Israeli authorities have arrested a 38-year-old man for allegedly stealing secrets of the NSO Group, a Herzliya-based firm that specializes in developing spyware and help governments to spy on targets. The firm claims to provide “authorized governments with technology that helps them combat terror and crime.”
The man (whose name has not been revealed) worked as a programmer in the company but was fired after coming under suspicion of stealing data including the Group’s cyber technology, software, sensitive tools etc, to sell them on the dark web for a whopping $50 million.
NSO Group, the developers of the infamous Pegasus spyware
NSO Group once made headlines for developing Pegasus, a spyware which in 2016 targeted iPhone devices making them vulnerable to government-sponsored attacks. In a report published by Citizen Labs and Lookout Security, Pegasus spyware was caught targeting dissidents and activists including Ahmed Mansoor, a renowned human rights activist in UAE.
Last year, the Android version Pegasus spyware was also found targeting unsuspected users. Pegasus contains highly sophisticated and advanced features, as it can be controlled through SMS and has self-destructing abilities too. It can grab higher amounts of comms data, WhatsApp’s calls and messages records and valuable data from Gmail, Facebook, Skype, and Twitter, etc. Furthermore, it can control the device’s camera and microphone and conducts keylogging and can capture screenshots as well.
Busted by a potential buyer
According to court documents seen by TOI, due to the nature of his job, the programmer had complete access to sensitive data and he used it to download sensitive tools on an external drive which was later found under his bed.
Upon downloading the data, his first destination was the dark web marketplaces where he planned to sell the deal against cryptocurrencies that would avoid authorities tracking his location or transaction history. He pitched his offer to a potential buyer and pretended to be a hacker who stole data from NSO Group.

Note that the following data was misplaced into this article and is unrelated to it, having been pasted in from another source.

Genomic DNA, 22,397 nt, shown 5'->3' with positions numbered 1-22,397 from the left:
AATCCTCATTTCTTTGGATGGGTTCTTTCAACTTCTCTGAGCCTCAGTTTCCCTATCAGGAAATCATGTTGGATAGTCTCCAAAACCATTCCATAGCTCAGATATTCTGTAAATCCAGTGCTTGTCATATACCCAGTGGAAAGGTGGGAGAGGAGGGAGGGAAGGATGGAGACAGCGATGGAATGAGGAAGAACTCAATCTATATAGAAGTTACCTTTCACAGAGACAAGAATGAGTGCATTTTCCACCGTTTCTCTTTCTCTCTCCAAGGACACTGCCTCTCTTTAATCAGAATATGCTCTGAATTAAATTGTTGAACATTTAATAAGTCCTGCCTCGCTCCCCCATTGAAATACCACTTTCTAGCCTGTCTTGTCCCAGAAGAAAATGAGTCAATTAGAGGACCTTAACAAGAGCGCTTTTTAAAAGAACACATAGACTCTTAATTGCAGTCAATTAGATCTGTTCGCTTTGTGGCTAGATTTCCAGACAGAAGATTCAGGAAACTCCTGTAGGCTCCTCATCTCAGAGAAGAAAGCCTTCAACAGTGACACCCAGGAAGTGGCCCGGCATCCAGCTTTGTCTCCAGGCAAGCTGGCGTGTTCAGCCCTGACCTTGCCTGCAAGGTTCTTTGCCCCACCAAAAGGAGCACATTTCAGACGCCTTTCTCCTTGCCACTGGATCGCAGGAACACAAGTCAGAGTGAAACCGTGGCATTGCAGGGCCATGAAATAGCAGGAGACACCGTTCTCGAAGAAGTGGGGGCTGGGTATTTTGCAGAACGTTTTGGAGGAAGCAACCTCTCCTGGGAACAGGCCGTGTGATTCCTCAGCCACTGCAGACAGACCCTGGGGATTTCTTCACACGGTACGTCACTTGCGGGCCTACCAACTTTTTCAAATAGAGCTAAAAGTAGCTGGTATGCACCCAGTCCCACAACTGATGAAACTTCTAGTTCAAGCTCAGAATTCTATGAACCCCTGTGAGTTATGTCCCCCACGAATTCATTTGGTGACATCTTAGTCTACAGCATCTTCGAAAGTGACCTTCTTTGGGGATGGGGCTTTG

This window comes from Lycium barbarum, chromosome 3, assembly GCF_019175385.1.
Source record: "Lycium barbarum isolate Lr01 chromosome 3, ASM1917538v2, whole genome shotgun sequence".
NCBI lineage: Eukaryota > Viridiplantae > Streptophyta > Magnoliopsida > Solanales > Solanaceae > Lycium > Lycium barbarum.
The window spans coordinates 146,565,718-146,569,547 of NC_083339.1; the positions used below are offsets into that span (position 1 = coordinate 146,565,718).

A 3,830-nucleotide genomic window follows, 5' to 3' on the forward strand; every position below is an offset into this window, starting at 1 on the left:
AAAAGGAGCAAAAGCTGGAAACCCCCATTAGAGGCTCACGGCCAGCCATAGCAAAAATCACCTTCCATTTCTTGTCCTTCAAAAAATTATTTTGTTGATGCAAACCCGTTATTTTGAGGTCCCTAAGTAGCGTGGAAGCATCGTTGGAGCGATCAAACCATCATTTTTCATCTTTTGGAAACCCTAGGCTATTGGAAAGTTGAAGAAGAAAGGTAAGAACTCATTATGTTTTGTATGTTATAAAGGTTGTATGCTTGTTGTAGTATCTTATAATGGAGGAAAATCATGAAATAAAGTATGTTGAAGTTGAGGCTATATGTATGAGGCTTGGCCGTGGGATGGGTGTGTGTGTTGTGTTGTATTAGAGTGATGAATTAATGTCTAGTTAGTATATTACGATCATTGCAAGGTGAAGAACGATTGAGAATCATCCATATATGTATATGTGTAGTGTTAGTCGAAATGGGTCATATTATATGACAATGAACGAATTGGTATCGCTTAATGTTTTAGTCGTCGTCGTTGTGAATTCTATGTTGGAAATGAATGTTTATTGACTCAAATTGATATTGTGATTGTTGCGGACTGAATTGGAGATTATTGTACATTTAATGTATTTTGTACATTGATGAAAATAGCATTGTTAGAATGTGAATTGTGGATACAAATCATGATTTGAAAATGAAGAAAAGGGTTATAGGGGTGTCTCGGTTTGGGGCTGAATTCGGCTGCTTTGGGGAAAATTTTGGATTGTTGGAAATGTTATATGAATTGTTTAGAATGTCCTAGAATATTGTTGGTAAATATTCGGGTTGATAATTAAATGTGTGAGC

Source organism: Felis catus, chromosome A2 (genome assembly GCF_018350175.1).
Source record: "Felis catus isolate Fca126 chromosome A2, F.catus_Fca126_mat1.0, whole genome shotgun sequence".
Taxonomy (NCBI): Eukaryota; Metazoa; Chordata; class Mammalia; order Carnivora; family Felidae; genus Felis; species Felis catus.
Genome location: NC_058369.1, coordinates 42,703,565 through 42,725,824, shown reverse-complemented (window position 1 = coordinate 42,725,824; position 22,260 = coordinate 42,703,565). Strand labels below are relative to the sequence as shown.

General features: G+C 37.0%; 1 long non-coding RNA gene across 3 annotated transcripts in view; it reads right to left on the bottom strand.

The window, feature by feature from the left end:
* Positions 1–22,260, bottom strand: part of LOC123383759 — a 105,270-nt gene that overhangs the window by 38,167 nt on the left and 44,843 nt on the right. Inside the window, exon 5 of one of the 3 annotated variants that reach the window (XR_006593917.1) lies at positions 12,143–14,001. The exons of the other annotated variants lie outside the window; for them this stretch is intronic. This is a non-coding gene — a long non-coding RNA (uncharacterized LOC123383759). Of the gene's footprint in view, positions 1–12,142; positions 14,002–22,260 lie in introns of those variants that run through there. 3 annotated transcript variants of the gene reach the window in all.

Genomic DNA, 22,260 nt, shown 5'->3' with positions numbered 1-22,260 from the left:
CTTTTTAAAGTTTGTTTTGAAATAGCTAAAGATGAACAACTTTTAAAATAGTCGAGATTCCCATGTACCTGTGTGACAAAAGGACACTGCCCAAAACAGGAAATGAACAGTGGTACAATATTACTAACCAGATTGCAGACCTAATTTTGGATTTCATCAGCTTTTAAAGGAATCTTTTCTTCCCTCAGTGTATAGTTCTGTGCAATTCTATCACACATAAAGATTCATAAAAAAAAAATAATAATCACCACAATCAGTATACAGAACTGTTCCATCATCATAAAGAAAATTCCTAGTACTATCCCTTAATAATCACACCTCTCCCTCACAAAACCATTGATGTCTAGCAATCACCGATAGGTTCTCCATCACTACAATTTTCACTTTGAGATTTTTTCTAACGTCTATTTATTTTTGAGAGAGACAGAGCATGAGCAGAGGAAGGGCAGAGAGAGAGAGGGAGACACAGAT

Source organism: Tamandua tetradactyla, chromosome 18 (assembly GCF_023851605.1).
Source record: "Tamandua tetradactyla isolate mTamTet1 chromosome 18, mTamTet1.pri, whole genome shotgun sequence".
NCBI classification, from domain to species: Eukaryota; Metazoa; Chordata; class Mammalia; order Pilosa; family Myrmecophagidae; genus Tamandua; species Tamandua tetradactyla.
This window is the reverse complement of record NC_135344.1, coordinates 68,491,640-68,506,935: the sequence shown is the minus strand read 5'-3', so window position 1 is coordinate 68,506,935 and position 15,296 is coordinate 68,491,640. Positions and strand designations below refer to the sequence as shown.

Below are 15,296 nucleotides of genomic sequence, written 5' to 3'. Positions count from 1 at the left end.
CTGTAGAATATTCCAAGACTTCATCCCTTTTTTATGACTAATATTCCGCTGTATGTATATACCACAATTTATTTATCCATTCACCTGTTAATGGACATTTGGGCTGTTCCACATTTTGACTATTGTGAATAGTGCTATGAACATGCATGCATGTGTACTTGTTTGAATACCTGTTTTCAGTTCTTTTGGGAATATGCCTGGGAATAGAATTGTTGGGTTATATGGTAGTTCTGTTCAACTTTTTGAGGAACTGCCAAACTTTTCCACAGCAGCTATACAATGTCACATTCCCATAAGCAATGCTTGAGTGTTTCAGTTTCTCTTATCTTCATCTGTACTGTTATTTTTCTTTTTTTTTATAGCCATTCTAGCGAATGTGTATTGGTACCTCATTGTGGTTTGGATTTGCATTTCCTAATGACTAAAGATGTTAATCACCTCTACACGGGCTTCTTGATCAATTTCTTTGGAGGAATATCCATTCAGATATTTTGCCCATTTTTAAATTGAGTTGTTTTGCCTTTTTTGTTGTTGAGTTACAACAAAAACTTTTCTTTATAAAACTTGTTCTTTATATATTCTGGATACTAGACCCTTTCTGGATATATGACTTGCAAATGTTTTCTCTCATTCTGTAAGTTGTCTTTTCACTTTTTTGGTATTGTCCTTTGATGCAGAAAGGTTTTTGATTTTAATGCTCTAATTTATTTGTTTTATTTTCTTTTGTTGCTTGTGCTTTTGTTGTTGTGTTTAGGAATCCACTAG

However, the potential buyer suspected wrongdoing and informed the NSO group about the incident. The group contacted police and on July 5th, the suspect was apprehended by Lahav 433 serious crime unit. According to reports, the suspect failed to sell the stolen data however if successful, the Group could have collapsed.
“The accused committed these crimes out of greed, despite knowing, even if he shut his eyes from seeing it, that his crimes might damage state security and lead to the collapse of a firm employing 500 workers,” said the State Attorney’s Office.
Not for the first time
This is not the first time when an insider has tried to damage a company. Last month, Tesla sued its ex-employee for hacking & sharing gigabytes of company’s data to outside entities. In April this year, a woman was arrested for hacking into her previous employer’s (Peninsula Airlines or PenAir, an Alaskan regional airline) internal networks and creating havoc by sabotaging the day-to-day activities of the company.
If you own a business and fear that insider threat can destroy your company, check our detailed write-up educating business owners about managing insider threats with internal monitoring.
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